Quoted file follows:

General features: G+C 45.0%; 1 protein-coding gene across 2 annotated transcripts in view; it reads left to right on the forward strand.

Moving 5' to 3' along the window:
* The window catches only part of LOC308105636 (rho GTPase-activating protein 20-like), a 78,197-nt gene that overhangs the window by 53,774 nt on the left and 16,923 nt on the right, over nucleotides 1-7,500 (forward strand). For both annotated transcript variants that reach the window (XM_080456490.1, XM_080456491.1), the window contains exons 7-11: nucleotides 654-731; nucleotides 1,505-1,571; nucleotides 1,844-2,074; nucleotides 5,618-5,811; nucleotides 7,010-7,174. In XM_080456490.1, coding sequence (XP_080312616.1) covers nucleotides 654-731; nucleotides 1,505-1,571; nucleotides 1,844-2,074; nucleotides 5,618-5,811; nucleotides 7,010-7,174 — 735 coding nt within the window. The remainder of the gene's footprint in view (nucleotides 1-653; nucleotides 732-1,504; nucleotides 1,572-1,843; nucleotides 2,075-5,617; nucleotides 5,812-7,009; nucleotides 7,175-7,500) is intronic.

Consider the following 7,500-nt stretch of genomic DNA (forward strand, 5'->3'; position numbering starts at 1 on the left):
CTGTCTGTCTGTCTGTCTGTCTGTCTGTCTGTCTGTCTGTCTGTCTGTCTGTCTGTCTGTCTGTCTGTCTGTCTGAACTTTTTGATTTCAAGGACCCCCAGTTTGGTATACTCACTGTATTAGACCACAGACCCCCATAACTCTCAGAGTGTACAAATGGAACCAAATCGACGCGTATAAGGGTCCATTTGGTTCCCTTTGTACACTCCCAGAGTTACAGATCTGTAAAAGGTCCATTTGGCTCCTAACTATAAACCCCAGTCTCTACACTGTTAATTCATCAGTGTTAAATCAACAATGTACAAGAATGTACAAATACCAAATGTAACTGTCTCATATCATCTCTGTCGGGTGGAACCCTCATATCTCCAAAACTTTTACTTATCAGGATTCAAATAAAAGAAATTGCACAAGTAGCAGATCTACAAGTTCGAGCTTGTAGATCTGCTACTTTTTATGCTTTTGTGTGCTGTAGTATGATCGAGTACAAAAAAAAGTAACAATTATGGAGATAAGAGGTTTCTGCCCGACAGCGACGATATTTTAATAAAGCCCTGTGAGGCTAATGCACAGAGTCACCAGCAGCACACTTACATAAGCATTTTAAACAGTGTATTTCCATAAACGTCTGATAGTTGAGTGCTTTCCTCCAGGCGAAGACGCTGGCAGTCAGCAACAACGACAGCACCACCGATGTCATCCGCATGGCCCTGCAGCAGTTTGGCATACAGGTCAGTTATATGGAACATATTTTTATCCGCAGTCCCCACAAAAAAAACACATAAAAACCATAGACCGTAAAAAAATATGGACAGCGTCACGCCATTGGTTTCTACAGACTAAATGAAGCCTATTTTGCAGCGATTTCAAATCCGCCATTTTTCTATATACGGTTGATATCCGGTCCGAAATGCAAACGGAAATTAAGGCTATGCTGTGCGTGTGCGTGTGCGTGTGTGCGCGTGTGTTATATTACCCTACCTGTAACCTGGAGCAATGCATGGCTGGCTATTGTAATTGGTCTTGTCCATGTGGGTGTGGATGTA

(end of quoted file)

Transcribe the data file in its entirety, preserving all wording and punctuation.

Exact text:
General features: G+C 45.0%; 1 protein-coding gene across 2 annotated transcripts in view; it reads left to right on the forward strand.

Moving 5' to 3' along the window:
* The window catches only part of LOC308105636 (rho GTPase-activating protein 20-like), a 78,197-nt gene that overhangs the window by 53,774 nt on the left and 16,923 nt on the right, over nucleotides 1-7,500 (forward strand). For both annotated transcript variants that reach the window (XM_080456490.1, XM_080456491.1), the window contains exons 7-11: nucleotides 654-731; nucleotides 1,505-1,571; nucleotides 1,844-2,074; nucleotides 5,618-5,811; nucleotides 7,010-7,174. In XM_080456490.1, coding sequence (XP_080312616.1) covers nucleotides 654-731; nucleotides 1,505-1,571; nucleotides 1,844-2,074; nucleotides 5,618-5,811; nucleotides 7,010-7,174 — 735 coding nt within the window. The remainder of the gene's footprint in view (nucleotides 1-653; nucleotides 732-1,504; nucleotides 1,572-1,843; nucleotides 2,075-5,617; nucleotides 5,812-7,009; nucleotides 7,175-7,500) is intronic.

Consider the following 7,500-nt stretch of genomic DNA (forward strand, 5'->3'; position numbering starts at 1 on the left):
CTGTCTGTCTGTCTGTCTGTCTGTCTGTCTGTCTGTCTGTCTGTCTGTCTGTCTGTCTGTCTGTCTGTCTGTCTGAACTTTTTGATTTCAAGGACCCCCAGTTTGGTATACTCACTGTATTAGACCACAGACCCCCATAACTCTCAGAGTGTACAAATGGAACCAAATCGACGCGTATAAGGGTCCATTTGGTTCCCTTTGTACACTCCCAGAGTTACAGATCTGTAAAAGGTCCATTTGGCTCCTAACTATAAACCCCAGTCTCTACACTGTTAATTCATCAGTGTTAAATCAACAATGTACAAGAATGTACAAATACCAAATGTAACTGTCTCATATCATCTCTGTCGGGTGGAACCCTCATATCTCCAAAACTTTTACTTATCAGGATTCAAATAAAAGAAATTGCACAAGTAGCAGATCTACAAGTTCGAGCTTGTAGATCTGCTACTTTTTATGCTTTTGTGTGCTGTAGTATGATCGAGTACAAAAAAAAGTAACAATTATGGAGATAAGAGGTTTCTGCCCGACAGCGACGATATTTTAATAAAGCCCTGTGAGGCTAATGCACAGAGTCACCAGCAGCACACTTACATAAGCATTTTAAACAGTGTATTTCCATAAACGTCTGATAGTTGAGTGCTTTCCTCCAGGCGAAGACGCTGGCAGTCAGCAACAACGACAGCACCACCGATGTCATCCGCATGGCCCTGCAGCAGTTTGGCATACAGGTCAGTTATATGGAACATATTTTTATCCGCAGTCCCCACAAAAAAAACACATAAAAACCATAGACCGTAAAAAAATATGGACAGCGTCACGCCATTGGTTTCTACAGACTAAATGAAGCCTATTTTGCAGCGATTTCAAATCCGCCATTTTTCTATATACGGTTGATATCCGGTCCGAAATGCAAACGGAAATTAAGGCTATGCTGTGCGTGTGCGTGTGCGTGTGTGCGCGTGTGTTATATTACCCTACCTGTAACCTGGAGCAATGCATGGCTGGCTATTGTAATTGGTCTTGTCCATGTGGGTGTGGATGTA